Less than two weeks ago, Gov. Sean Parnell said that at current oil prices, the state would take in $150 million more a year with the current oil tax structure than the old one.
In Anchorage six days later, he said that at current oil prices, the state would take in almost $200 million more under the new system.
It's a fluid situation.
Oil prices dropped by more than $3 on the day Parnell spoke in Fairbanks and remain close to $80, accounting for the theoretical $50 million difference.
Both the old tax system and the new one are based on net profits, which means that as prices drop, so do the taxes. The new system is set up so that the state collects more money on the low end and a lot less on the upper end.
There was not a big dispute in the Legislature about increasing taxes on the low end -- the major focus was on what would happen with oil at $120 and above. Oil prices had stayed up in triple digits long enough that what has just happened seemed a remote possibility.
As Parnell pointed out on the campaign trail in Fairbanks and Anchorage, the oil tax cut that he championed amounts to a significant oil tax increase at these levels, compared to the old regime.
What the governor did not say is that neither system would bring in enough -- if these prices continue -- to avoid a multibillion-dollar deficit under the budget approved by the Legislature and the governor.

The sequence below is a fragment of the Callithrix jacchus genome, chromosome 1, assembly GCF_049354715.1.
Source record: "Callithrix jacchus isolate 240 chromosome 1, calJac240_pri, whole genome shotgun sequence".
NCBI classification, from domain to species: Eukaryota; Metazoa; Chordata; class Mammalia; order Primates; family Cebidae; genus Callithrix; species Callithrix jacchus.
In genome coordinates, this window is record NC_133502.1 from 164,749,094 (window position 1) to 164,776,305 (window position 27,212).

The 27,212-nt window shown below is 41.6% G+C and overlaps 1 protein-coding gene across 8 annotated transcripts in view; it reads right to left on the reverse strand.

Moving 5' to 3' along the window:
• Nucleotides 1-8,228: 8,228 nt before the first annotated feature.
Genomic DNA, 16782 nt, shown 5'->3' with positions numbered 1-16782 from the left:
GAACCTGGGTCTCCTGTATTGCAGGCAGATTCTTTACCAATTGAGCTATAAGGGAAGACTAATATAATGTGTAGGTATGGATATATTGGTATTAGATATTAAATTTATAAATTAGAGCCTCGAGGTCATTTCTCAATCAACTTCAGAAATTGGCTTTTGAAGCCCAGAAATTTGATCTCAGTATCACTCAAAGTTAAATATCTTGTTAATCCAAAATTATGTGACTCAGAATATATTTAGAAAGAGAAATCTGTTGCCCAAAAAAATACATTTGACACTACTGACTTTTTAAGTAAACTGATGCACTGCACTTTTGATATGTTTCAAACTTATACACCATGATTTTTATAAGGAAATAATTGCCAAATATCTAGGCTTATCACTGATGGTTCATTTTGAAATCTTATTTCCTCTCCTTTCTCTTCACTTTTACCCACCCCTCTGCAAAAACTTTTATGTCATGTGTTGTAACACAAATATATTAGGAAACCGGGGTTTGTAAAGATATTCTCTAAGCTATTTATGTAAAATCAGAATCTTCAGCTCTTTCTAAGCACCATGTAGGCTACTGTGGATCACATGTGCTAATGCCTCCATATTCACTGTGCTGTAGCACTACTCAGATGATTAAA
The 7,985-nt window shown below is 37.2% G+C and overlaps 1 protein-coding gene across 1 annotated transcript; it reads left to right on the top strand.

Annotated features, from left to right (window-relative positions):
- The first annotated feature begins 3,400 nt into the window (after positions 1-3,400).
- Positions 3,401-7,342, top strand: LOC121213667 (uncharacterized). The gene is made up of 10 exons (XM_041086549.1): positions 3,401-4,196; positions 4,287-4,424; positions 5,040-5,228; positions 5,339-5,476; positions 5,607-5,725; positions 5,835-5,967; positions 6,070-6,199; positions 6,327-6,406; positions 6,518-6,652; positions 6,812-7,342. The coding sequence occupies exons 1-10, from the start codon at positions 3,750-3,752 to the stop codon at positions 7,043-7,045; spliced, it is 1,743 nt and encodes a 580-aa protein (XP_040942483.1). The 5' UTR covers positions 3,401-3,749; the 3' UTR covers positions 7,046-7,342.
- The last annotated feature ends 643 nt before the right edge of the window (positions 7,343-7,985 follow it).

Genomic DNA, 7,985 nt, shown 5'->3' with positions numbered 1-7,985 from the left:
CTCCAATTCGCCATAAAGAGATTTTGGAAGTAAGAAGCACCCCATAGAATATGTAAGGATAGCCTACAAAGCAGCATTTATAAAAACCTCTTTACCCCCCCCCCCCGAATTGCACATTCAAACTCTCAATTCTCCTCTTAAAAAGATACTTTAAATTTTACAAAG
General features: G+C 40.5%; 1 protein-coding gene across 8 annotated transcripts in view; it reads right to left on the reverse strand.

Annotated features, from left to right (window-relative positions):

A new estimate prepared by the Department of Revenue says that if oil prices average $85 for this fiscal year, state oil income from production taxes under the new law would drop to $475 million.
That would be $1.2 billion less than predicted last spring.
Under the old tax system, Alaska's Clear and Equitable Share, an $85 oil price would have meant a drop of $1.4 billion, the department says.
Put another way, the new system, with oil at $85, amounts to a $258 million tax increase on the oil industry.
It's important to remember that daily oil prices are not a guarantee of what lies ahead. An economic or political crisis -- or a change of heart in Saudi Arabia -- could send prices back into triple digits as quickly as they disappeared.
Leaving aside the issue of how likely we are to see a new drive to "make Alaska competitive" by lowering taxes on $85 oil or what this means to the hoped-for increase in oil investment and production, there is a more immediate concern.
The steep and sudden drop in oil prices -- brought about by increased world supplies and a reluctance to cut production -- has all petro-states and nations checking the numbers on a daily basis.
In Alaska, oil prices averaged more than $100 in July and August, which means that if the price averages $80 for the rest of the fiscal year, the annual average would be about $85.
With an $85 annual average through next summer, the deficit would be about $2.9 billion. The deficit would be reduced to $2.2 billion if the oil prices average $95 for the year, according to estimates by the Division of Legislative Finance.
The budget approved by the Legislature and governor last spring envisioned a $1.3 billion deficit.